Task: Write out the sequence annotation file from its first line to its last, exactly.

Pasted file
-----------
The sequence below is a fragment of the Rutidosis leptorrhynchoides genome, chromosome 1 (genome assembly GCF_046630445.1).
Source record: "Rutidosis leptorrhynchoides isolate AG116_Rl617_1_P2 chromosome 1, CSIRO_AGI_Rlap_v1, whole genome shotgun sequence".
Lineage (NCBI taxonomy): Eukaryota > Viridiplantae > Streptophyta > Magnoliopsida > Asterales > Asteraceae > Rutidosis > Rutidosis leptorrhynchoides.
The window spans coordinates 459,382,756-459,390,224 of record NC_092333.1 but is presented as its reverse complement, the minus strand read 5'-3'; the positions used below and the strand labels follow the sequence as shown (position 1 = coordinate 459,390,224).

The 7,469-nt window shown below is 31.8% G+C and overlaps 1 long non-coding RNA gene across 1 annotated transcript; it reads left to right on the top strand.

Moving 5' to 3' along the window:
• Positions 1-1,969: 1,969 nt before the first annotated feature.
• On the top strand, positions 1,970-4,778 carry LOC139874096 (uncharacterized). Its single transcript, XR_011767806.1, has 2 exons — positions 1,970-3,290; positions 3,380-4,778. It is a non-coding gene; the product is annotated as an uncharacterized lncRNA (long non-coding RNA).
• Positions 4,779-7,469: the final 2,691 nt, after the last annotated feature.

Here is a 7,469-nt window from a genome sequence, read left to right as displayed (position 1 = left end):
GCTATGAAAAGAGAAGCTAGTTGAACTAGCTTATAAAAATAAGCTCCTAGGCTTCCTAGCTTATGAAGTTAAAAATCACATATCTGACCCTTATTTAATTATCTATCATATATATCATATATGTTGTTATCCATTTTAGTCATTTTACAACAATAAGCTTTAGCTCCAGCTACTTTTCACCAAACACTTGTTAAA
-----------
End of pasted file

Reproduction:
The sequence below is a fragment of the Rutidosis leptorrhynchoides genome, chromosome 1 (genome assembly GCF_046630445.1).
Source record: "Rutidosis leptorrhynchoides isolate AG116_Rl617_1_P2 chromosome 1, CSIRO_AGI_Rlap_v1, whole genome shotgun sequence".
Lineage (NCBI taxonomy): Eukaryota > Viridiplantae > Streptophyta > Magnoliopsida > Asterales > Asteraceae > Rutidosis > Rutidosis leptorrhynchoides.
The window spans coordinates 459,382,756-459,390,224 of record NC_092333.1 but is presented as its reverse complement, the minus strand read 5'-3'; the positions used below and the strand labels follow the sequence as shown (position 1 = coordinate 459,390,224).

The 7,469-nt window shown below is 31.8% G+C and overlaps 1 long non-coding RNA gene across 1 annotated transcript; it reads left to right on the top strand.

Moving 5' to 3' along the window:
• Positions 1-1,969: 1,969 nt before the first annotated feature.
• On the top strand, positions 1,970-4,778 carry LOC139874096 (uncharacterized). Its single transcript, XR_011767806.1, has 2 exons — positions 1,970-3,290; positions 3,380-4,778. It is a non-coding gene; the product is annotated as an uncharacterized lncRNA (long non-coding RNA).
• Positions 4,779-7,469: the final 2,691 nt, after the last annotated feature.

Here is a 7,469-nt window from a genome sequence, read left to right as displayed (position 1 = left end):
GCTATGAAAAGAGAAGCTAGTTGAACTAGCTTATAAAAATAAGCTCCTAGGCTTCCTAGCTTATGAAGTTAAAAATCACATATCTGACCCTTATTTAATTATCTATCATATATATCATATATGTTGTTATCCATTTTAGTCATTTTACAACAATAAGCTTTAGCTCCAGCTACTTTTCACCAAACACTTGTTAAA